Home Community Education First White Mountains Robotics event hosted in Heber

First White Mountains Robotics event hosted in Heber

Heber az
First White Mountain FTC competition in Heber, AZ

Heber Overgaard School District hosted their first ever First Tech Challenge event in the Performing Arts Center at Capps Elementary School. On a sunny Saturday in January, 10 robotics teams from around Arizona plus one from St. George, UT assembled their teams and robots for a competition. The opening ceremony included an excellent rendition of the National Anthem played by a brass trio of Timothy Batson on the trombone, Jeremy Batson on the trumpet and Rachael Batson on saxophone.


Once the competition began, the energy in the building was mediocre until the emcee, K. J. Batson who is himself a former robotics competitor, started ramping up the crowd’s enthusiasm.

Heber az
Lon Killough (AKA Grandpa Jaeger) and James Killough stepped up to head the food prep when Lon’s wife became ill.
Heber, az
Working the line were Jaegers Marissa, Rachael and Nicholai.

The wildly successful Jaeger’s Robotics Team 8995 from Mogollon High School didn’t compete in this event since they were hosting it. They worked behind the scenes by preparing food for the competitors and attendees, including biscuits and gravy for breakfast, and condiment bags to go along with lunch which was Hawaiian Haystacks on rice. The Jaegers were assisted in the kitchen by volunteers Lon (AKA Grandpa Jaeger) Killough and his son James Killough. The Jaegers also assisted with the event in whatever technical or logistical needs arose.


There were local volunteers from town including some from the Ponderosa Lions Club, who are also a supporter of the program. Other supporters were QuallCom, Rockwell Collins, Cabin Fever, Batson Industries, H.O.S.T., Mogollon Family Dentistry, Encore Thrift Emporium and the Jaegers 8995 Team. There were three sets of two judges each that scored the rounds.

This year the competition game is called FIRST RELIC RECOVERYSM.  It’s based on the idea of finding archeological artifacts by deciphering patterns to crack the code. Team members put in many hours of work building their robots, learning code, as well as learning to work together as a team while meeting the high standards of the competition. Wade Batson, Jaegers’ coach, admonished the attendees to remember to use the programs’ behavior code of “Gracious Professionalism” in the event towards one another.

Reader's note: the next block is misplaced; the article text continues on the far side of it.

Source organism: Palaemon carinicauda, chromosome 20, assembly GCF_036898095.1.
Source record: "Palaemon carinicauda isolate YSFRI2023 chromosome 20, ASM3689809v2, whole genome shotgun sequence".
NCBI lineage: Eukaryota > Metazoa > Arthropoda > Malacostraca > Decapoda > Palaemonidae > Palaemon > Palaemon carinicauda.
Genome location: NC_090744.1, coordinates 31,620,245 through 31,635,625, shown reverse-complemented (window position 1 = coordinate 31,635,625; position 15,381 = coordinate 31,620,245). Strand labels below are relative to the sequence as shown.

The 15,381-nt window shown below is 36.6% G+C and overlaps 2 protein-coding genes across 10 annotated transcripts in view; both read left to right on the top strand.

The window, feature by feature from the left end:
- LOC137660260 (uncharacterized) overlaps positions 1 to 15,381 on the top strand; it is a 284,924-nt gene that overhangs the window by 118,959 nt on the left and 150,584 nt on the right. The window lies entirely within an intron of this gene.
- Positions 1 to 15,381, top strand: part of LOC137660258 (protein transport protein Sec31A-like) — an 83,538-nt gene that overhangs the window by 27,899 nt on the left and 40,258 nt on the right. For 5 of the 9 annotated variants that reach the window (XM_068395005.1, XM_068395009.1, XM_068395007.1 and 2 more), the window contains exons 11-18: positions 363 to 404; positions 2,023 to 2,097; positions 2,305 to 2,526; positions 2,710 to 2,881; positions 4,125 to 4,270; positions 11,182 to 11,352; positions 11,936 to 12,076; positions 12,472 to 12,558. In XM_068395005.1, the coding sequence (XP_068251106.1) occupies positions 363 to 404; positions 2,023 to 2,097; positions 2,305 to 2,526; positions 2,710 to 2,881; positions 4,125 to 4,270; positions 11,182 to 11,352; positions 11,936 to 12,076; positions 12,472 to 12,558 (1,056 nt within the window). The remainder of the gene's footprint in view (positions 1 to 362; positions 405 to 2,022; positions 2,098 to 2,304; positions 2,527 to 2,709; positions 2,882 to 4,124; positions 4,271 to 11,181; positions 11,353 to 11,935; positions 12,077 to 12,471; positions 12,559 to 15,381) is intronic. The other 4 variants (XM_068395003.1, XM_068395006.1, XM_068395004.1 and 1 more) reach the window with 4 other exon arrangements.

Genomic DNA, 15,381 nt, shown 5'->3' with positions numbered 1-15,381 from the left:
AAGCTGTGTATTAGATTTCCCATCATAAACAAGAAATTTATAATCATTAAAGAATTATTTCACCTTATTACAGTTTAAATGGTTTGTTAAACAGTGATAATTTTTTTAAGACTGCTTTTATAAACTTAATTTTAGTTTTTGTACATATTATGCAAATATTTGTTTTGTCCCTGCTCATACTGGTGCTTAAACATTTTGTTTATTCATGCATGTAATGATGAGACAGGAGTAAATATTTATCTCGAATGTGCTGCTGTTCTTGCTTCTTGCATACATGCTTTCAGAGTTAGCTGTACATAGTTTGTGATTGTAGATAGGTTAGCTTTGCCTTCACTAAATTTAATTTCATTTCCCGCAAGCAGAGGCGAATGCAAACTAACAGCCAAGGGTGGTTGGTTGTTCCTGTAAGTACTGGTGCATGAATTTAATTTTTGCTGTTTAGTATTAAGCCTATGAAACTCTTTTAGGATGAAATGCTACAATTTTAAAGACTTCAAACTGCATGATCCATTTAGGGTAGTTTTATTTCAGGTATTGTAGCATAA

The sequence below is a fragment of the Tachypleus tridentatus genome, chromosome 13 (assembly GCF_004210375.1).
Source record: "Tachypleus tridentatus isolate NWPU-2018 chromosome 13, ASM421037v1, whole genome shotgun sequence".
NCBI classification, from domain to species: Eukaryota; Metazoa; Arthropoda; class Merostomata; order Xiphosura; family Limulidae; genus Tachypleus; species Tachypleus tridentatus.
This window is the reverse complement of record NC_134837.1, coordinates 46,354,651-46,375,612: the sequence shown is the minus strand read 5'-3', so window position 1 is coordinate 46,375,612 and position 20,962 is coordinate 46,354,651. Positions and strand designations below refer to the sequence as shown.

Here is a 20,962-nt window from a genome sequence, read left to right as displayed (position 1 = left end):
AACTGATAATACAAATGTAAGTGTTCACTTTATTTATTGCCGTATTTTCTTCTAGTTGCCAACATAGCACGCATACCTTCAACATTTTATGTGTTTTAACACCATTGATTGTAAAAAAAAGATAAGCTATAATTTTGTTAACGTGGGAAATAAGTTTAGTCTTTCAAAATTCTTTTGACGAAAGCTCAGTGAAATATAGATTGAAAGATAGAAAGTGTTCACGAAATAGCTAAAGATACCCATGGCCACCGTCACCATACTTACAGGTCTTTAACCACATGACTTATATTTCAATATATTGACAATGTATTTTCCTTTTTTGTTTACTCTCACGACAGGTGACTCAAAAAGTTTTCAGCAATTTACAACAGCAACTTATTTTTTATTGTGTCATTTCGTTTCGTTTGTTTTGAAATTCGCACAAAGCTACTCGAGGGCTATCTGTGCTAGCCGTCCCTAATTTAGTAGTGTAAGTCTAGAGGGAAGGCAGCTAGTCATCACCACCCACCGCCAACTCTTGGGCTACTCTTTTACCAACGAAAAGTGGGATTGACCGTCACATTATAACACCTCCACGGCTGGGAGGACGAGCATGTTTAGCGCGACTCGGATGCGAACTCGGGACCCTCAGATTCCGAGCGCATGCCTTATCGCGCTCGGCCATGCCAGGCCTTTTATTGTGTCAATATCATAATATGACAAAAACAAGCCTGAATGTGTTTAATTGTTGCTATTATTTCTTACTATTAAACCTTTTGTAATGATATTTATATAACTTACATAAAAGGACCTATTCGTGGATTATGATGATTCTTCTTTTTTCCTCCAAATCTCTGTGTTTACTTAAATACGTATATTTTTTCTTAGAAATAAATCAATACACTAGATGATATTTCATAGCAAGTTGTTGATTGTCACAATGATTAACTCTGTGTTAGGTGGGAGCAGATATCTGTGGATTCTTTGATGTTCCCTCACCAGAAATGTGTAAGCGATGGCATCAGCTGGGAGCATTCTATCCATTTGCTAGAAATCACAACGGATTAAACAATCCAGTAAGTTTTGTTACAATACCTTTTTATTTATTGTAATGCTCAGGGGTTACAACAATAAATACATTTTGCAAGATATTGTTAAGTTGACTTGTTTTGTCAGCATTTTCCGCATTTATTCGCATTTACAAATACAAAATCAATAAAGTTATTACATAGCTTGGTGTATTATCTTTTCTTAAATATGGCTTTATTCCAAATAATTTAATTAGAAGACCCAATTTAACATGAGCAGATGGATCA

Heber, az
Judges Brandon Martineau and Heather Curry among others were ready for the competition to begin.

The competition area was constructed on the stage. The field floor has a 12 foot square foam mat floor set up for four teams who compete as two teams through alliances with one another. The field floor reminded me of a boxing ring with game objects around the perimeter and in the center. The robots only operate within the field floor once the round begins and team members stay on the outer perimeters. Rounds are timed as well, similar to a boxing match. But, unlike boxing or the television shows where the robots fight each other, these robots must be programmed by the teams to accomplish the game objectives. They must move about the ring, picking up foam cubes (glyphs), placing them within a boxed grid (crypto box) on the sideline. There were also balls called “jewels”, and “relics” that the robots pick up and place on a game board at the last 30 seconds of the round. Rounds go quickly as the robots gather points by each activity they complete. The team who earns the most points win that round. It can be confusing to the casual observer, but the kids sure know what’s going on!


The energy the kids bring to their competition is fun to be around. But in order for them to compete takes serious time and dedication on both the kids’ and their coaches’ part. And money. It takes money to buy the technical gear needed. So, thanks to the sponsors and members of the communities who have helped them in their endeavors as you are investing in their futures. Kids with the knowledge and experience gained through this program are eligible for college scholarships. Wade Batson reported there’s $50 million in scholarships available at colleges around the country this year. Not too bad for some kids having a lot of fun!

Heber, az
Chandler Panthers brought their mascot.

The winning alliance of the competition was Paragon Panthers from Chandler and the PrestidigiTaters from St. George, Utah. The Inspire Award (the highest award in the First Tech Challenge) was also won by the PrestidigiTaters. Congratulations teams!


Heber, az
Jaegers’ coaches Wade and Diana Batson.

According to an email from Coach Diana Batson, “At the November 18th competition we were nominated for the Think, Design and Control Awards. We were the Winning Alliance Captain and we won 1st Place Inspire Award which double qualified us for the State Competition, so with the addition of hosting, we are triple qualified. We also volunteered at a First Lego League event on December 9th where we received the Outstanding Volunteer Award.


Also on December 9th both of our First Lego League teams qualified for their State Championship. They participated in that on Saturday at A.S.U. The Mogollon Mechanics ranked 22nd out of 47 and the Mechanical Mustangs ranked 16 out of 47 and they also won the award for Gracious Professionalism. Jeff and Brooke Andersen do an amazing job with these two teams!”


I’m amazed at the tenacity and dedication of all the kids and the adults who help them!


As a postscript to the above information, at a qualifying match in Chandler mid-January, the Jaegers scored the sixth highest in the FTC world! Not too shabby.